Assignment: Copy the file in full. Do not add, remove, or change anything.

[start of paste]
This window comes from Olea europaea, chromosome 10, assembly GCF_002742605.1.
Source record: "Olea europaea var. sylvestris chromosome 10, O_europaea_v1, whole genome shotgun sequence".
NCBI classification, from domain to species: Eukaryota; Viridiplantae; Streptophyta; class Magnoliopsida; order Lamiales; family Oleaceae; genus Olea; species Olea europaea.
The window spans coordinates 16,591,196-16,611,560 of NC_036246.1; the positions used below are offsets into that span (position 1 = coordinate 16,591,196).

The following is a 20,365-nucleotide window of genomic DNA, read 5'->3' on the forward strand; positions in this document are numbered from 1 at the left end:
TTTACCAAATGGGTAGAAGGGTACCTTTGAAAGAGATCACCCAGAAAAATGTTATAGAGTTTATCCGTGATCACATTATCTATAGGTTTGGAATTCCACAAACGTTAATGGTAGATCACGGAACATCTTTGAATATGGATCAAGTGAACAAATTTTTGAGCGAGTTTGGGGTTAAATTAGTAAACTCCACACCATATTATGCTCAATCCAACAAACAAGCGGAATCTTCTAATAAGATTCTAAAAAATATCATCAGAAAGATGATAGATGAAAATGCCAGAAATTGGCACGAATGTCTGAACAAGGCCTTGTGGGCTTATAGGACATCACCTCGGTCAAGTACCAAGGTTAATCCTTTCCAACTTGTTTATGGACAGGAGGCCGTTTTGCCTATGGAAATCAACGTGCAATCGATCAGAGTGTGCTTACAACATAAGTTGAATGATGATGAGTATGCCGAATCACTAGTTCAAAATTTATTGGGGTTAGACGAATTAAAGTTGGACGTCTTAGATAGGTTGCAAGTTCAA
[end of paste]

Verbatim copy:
This window comes from Olea europaea, chromosome 10, assembly GCF_002742605.1.
Source record: "Olea europaea var. sylvestris chromosome 10, O_europaea_v1, whole genome shotgun sequence".
NCBI classification, from domain to species: Eukaryota; Viridiplantae; Streptophyta; class Magnoliopsida; order Lamiales; family Oleaceae; genus Olea; species Olea europaea.
The window spans coordinates 16,591,196-16,611,560 of NC_036246.1; the positions used below are offsets into that span (position 1 = coordinate 16,591,196).

The following is a 20,365-nucleotide window of genomic DNA, read 5'->3' on the forward strand; positions in this document are numbered from 1 at the left end:
TTTACCAAATGGGTAGAAGGGTACCTTTGAAAGAGATCACCCAGAAAAATGTTATAGAGTTTATCCGTGATCACATTATCTATAGGTTTGGAATTCCACAAACGTTAATGGTAGATCACGGAACATCTTTGAATATGGATCAAGTGAACAAATTTTTGAGCGAGTTTGGGGTTAAATTAGTAAACTCCACACCATATTATGCTCAATCCAACAAACAAGCGGAATCTTCTAATAAGATTCTAAAAAATATCATCAGAAAGATGATAGATGAAAATGCCAGAAATTGGCACGAATGTCTGAACAAGGCCTTGTGGGCTTATAGGACATCACCTCGGTCAAGTACCAAGGTTAATCCTTTCCAACTTGTTTATGGACAGGAGGCCGTTTTGCCTATGGAAATCAACGTGCAATCGATCAGAGTGTGCTTACAACATAAGTTGAATGATGATGAGTATGCCGAATCACTAGTTCAAAATTTATTGGGGTTAGACGAATTAAAGTTGGACGTCTTAGATAGGTTGCAAGTTCAA